E500 note withdrawn from UK

Started by Leviathan, May 13, 2010, 12:06:11 PM

Previous topic - Next topic

0 Members and 1 Guest are viewing this topic.



QuoteExchange offices in the UK have stopped selling 500 euro banknotes because of their use by money launderers.
The Serious Organised Crime Agency says 90% of the notes sold in the UK are in the hands of organised crime.
Soca deputy director Ian Cruxton said 500 euros had become the currency of choice for gangs hiding their profits.
The move means nobody will be able to buy the note in the UK - but travellers will be able to sell them if they enter the UK carrying them from abroad.
There has been mounting international concern over the note, which is worth more than £400, and its use by criminals or tax evaders.
Massive sums
Soca says that an eight-month analysis of movements of the note in the UK revealed that it was almost exclusively used by money launderers shifting cash for major crime gangs.
Spoils of crime become easier to smuggle
The British trade in the notes is thought to be worth some 500 million euros - but less than 10% of them are bought by legitimate tourists and business travellers. Financial crime investigators concluded that there was no credible or legitimate use for the note in the UK.
Instead, gangs are reportedly shifting massive sums of sterling, typically from drug dealing, through "front" exchange businesses.
Ian Cruxton, deputy director of Soca, told the BBC that the banknote had been secretly withdrawn from sale on 20 April.
"When criminals want to move a bulk of cash inside the UK and, more importantly, out of the UK, one of the best ways to do that is to reduce the bulk massively both physically and in terms of the risks they pose of discovery," said Mr Cruxton.
"The 500 euro note is really the note of choice among criminals.
"It should now be impossible now to buy a 500 note over the counter from one of the suppliers. And that's going to have an effect on the criminals - it means they are going to have to find other means of trying to move their money."
There have been widespread concerns among law enforcement agencies over the role of the 500 euro in money laundering, concerns that are identical to those raised about other similar high-value notes around the world.
The European Central Bank created the note at the time of monetary union to replace high value notes which were popular in some of the Eurozone countries.


Good move. It's a pretty useless banknote. I hear there are two left in Greece, none in the other euro countries :)

An unidentified coin is a piece of metal. An identified coin is a piece of history.


Did anyone think what will happen to the money launderers outside the UK who would fly in and out of the UK with a bundle of the high denomination notes stuffed in his wallet? With !00 & 200 Euro notes the size will be atleast 3 times or more..........quite troublesome.......

"It Is Better To Light A Candle Than To Curse The Darkness"


Don't really care whether these exist or not. In everyday life I hardly ever use a €100 note, much less €200 and €500. :)

Who needs them? About 100 million of those €500 notes "circulate" in Spain, according to Banco de España. And over there they account for two thirds of the total cash volume. But of course you don't see them in everyday life there either ...

Just out of curiosity, has the UK also "withdrawn" the Swiss 1000 CHF note? That has a value of about £600.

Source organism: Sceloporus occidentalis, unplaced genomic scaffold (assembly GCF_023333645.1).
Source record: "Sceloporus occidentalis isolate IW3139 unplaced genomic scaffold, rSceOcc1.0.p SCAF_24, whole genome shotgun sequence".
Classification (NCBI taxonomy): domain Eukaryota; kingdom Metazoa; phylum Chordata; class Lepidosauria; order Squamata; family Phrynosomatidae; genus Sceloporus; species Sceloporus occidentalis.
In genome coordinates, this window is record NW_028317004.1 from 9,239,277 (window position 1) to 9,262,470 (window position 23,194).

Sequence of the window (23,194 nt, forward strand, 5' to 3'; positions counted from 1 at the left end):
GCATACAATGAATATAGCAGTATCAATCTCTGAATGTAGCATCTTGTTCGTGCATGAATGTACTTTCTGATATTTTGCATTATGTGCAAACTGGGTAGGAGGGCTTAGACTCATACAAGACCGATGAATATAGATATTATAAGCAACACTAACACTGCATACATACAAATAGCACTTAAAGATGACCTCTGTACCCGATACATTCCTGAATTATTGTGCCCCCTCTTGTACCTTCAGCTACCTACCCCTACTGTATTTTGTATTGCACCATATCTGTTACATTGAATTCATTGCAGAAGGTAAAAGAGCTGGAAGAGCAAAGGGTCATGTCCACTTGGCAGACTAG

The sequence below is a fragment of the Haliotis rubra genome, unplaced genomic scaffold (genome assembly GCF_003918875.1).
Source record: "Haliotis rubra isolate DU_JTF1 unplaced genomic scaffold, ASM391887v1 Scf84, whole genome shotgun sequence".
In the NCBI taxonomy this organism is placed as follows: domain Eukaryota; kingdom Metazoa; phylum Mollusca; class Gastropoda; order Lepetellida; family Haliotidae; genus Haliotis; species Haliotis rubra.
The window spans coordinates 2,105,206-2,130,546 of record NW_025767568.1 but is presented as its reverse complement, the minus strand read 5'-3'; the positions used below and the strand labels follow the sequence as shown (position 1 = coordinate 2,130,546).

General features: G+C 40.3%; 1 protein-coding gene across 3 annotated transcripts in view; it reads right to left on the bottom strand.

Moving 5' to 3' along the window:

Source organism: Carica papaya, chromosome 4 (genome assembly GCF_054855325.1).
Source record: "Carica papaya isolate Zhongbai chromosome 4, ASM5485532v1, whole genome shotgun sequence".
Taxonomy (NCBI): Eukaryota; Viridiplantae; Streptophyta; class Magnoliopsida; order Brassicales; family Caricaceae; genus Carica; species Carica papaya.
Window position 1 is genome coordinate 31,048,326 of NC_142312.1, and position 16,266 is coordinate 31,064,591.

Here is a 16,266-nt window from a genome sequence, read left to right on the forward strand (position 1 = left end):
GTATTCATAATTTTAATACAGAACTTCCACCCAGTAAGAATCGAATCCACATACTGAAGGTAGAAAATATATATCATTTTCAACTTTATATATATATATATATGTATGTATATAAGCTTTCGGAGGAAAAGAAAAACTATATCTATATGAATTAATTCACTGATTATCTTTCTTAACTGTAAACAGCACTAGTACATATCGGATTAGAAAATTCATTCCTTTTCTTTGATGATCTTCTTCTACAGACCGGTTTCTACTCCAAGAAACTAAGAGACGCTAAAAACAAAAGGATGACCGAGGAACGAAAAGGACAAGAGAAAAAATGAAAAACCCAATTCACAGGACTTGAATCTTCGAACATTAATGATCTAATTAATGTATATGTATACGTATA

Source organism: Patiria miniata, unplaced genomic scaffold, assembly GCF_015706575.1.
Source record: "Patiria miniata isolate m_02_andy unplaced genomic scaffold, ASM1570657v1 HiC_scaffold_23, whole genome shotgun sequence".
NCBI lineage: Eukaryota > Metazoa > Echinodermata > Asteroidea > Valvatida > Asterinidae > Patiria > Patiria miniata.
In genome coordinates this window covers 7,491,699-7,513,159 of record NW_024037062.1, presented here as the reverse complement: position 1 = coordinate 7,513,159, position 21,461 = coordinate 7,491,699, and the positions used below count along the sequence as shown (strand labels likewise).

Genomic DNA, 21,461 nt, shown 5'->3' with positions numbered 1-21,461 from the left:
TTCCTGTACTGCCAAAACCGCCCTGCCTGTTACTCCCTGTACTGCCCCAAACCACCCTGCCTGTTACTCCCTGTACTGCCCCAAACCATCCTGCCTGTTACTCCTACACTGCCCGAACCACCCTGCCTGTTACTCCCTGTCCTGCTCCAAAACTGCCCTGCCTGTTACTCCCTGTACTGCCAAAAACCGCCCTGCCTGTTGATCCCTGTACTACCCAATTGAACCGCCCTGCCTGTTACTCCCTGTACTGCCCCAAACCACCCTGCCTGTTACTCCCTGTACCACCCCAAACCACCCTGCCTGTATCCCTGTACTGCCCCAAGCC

UK Decimal +

In England, it is unusual for the 'everyday person' to see even a British £50 note.   We usually see £20, £10 and £5 notes although there is often a shortage of £5.

Any Post Office will change €uros to or from British money without charge, but at their own exchange rate.

It is rare to see €uros in use here, but I have taken U$ dollar$ at the booking office of a preserved railway in Wales and given the change in nickels, dimes, whatever.

Ilford, Essex, near London, England.

People look for problems and complain.   Engineers find solutions but people still complain.


Wait till you see the Singapore 10,000 dollar note, which is about 4,600 British pounds. I've handled a few thousand dollar notes before, which is easily 460 pounds each.

Ukrainii Pyat

The larger denomination notes are still fairly popular in countries where the Euro is not an official currency - Russia, Bulgaria, Ukraine, Belarus.  Of course syndicates hold a lot of the notes, but some regular people keep their "wealth" in them as a store of value.  These days though it is possible with the exception of Belarus to go in and buy gold if you want a long term store of value.

In Ukraine for instance most larger sized purchases, homes, cars, appliances are priced in euros or dollars and not the local currency which fluctuates too much in value.  People are still fairly and duly mistrustful of commercial banks so quite a bit of the economy is still cash driven.

That said, I have never used anything more than a 50 euro note. 
Донецк Украина Donets'k Ukraine


I bought my house in Indonesia in 100,000 rupiah ($10) notes. It's not that inconvenient really.

Ukrainii Pyat

Quote from: thelawnet on August 10, 2010, 10:30:59 PM
I bought my house in Indonesia in 100,000 rupiah ($10) notes. It's not that inconvenient really.

Several years ago I purchased an item on fleaBay from a seller in Indonesia and paid via credit card - imagine the initial shock I felt when I saw the charge on my statement for 10.000.000 rupiah!  But when you converted it to my currency it was right on the mark of the purchase.
Донецк Украина Donets'k Ukraine